• From there, IBM fix packs were obtained for WebSphere Commerce and the relevant classes were decompiled. Analysis of the decryption process revealed that the received krypto token is first base64 decoded, then decrypted, and finally decoded from UTF-8 (all prior to interpretation as a set of name-value pairs). In most cases, if an error occurs during these first few steps, the decryption routine returns a null value, which is interpreted by the application as if the krypto parameter were never provided by the user. However, if execution arrives at the UTF-8 decoding step and an error occurs in the interpretation of UTF-8 code points, the method uses System.exit() to end the process. In practice, this exit condition causes the server to return an HTTP response with a zero-length body. This difference in behavior can be utilized to create a "padding oracle", which allows one to determine if a given ciphertext's padding (after decryption) is correct. Given that the encryption mode is CBC, this makes the application vulnerable to padding oracle attacks which are discussed further in [4]. (Note that this is not the only way in which a padding oracle can be constructed based on application behavior, but merely the most reliable known method.)

A script was developed using Bletchley's POA class to validate that this flaw exists in a real-world deployment. Encrypted tokens were successfully decrypted. In some cases, sensitive information (including a user password) was observed to exist in the recovered plaintext.

Note that it would also be possible to craft malicious krypto token values that specify nearly arbitrary plaintext name/value pairs after decryption. The implementation of this attack would be somewhat tricky, given the static nature of the initialization vector, but the plaintext format of the krypto tokens is fairly forgiving, which would allow an attacker to work around this limitation.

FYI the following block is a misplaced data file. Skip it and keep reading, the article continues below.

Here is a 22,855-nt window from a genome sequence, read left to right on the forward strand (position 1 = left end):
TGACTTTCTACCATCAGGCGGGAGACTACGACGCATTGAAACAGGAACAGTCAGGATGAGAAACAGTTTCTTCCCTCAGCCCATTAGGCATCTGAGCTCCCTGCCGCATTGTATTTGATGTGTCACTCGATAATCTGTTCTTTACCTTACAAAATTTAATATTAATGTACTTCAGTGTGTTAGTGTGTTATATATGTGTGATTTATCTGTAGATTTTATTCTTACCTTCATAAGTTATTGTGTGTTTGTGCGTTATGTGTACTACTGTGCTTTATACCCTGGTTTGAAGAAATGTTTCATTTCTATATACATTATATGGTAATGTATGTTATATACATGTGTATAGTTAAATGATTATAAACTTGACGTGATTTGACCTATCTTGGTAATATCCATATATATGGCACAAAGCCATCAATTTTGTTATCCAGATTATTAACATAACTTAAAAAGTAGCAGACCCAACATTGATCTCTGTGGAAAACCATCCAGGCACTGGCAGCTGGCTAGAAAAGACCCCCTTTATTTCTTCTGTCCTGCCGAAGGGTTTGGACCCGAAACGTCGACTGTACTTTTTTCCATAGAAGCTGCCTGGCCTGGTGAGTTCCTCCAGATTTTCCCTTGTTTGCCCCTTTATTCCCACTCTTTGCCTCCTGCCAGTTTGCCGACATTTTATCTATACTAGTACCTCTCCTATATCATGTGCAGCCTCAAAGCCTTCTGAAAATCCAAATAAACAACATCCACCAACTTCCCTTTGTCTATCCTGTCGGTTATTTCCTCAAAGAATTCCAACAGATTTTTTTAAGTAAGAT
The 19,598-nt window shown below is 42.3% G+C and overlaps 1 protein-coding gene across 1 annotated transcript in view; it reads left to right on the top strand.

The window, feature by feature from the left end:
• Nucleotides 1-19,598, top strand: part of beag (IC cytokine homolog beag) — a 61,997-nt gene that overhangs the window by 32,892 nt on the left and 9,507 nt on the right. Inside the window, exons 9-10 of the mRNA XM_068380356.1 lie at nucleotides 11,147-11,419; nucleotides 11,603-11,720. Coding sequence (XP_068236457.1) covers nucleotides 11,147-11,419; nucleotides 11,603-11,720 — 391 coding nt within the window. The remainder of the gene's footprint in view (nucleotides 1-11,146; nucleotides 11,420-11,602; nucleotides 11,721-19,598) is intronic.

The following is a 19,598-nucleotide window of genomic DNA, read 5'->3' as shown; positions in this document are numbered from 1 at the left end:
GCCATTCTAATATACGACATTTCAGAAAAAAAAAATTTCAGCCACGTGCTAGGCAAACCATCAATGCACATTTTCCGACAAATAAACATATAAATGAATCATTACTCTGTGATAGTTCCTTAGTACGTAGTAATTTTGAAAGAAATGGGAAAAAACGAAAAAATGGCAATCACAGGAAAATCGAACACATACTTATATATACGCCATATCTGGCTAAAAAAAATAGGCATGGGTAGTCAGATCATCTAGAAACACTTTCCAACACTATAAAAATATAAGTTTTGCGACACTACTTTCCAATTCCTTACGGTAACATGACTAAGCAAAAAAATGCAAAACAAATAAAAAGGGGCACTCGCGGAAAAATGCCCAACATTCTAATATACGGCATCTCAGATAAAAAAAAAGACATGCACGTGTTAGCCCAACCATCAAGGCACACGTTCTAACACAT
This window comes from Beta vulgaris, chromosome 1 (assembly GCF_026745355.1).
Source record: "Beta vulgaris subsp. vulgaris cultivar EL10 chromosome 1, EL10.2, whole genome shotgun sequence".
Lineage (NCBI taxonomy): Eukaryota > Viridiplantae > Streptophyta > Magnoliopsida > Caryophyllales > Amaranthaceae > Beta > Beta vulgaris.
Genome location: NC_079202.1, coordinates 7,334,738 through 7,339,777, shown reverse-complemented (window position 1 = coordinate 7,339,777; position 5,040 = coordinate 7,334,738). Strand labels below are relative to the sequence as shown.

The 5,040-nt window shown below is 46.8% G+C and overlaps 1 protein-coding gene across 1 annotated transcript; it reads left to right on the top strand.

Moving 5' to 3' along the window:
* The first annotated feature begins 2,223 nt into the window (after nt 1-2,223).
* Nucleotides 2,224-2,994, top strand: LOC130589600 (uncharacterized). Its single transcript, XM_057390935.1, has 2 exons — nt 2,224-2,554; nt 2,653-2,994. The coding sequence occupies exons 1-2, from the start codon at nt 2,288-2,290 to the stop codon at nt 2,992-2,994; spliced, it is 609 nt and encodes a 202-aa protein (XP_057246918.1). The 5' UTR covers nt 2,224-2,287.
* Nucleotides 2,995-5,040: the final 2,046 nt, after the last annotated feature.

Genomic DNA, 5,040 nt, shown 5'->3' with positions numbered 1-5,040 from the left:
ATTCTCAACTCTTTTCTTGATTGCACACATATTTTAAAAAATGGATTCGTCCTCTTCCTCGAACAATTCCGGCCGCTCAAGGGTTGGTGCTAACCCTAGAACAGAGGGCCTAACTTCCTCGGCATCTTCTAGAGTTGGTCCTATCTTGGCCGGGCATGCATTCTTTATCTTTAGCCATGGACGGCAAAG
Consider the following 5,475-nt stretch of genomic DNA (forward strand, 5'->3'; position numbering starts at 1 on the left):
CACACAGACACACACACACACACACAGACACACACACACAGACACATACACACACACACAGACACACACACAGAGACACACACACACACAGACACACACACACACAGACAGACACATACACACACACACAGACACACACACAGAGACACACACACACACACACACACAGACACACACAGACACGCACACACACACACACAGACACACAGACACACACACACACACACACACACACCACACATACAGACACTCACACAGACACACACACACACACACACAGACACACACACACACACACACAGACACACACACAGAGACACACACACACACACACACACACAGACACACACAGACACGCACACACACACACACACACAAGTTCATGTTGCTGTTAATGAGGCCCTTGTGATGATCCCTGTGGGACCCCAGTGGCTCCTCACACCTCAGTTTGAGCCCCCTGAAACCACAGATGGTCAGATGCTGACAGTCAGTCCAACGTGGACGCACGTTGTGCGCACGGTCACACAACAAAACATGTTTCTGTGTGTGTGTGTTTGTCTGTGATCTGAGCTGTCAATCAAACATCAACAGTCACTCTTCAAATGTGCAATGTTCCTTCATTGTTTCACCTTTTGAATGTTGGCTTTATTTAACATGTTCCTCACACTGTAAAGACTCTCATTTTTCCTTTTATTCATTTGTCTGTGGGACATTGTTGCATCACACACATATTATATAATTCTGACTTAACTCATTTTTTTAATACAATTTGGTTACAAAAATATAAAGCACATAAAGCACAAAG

Versions Affected ~---------------~ VSR confirmed that WebSphere Commerce versions 5.6.X and 6.X are vulnerable. IBM indicates the following specific versions are affected:

  • WebSphere Commerce versions 7.0.0.0 to 7.0.0.7
  • WebSphere Commerce versions 6.0.0.0 to 6.0.0.11
  • WebSphere Commerce 5.6.1.0 to 5.6.1.5
  • Earlier out of support versions may be affected

Vendor Response ~-------------~ The following timeline details IBM's response to the reported issue:

2013-02-14 IBM was provided a draft security advisory with recommendations for remediation.

2013-02-15 IBM acknowledged receipt of advisory.

2013-02-25 IBM acknowledged the vulnerability exists.

2013-03-20 IBM obtained a CVE identifier and estimated patch availability in mid-June.

2013-06-04 VSR requested an update for the patch release. IBM indicated it was still expected for mid-June.

2013-06-13 IBM indicated a fix would be released the following day and would notify VSR upon release.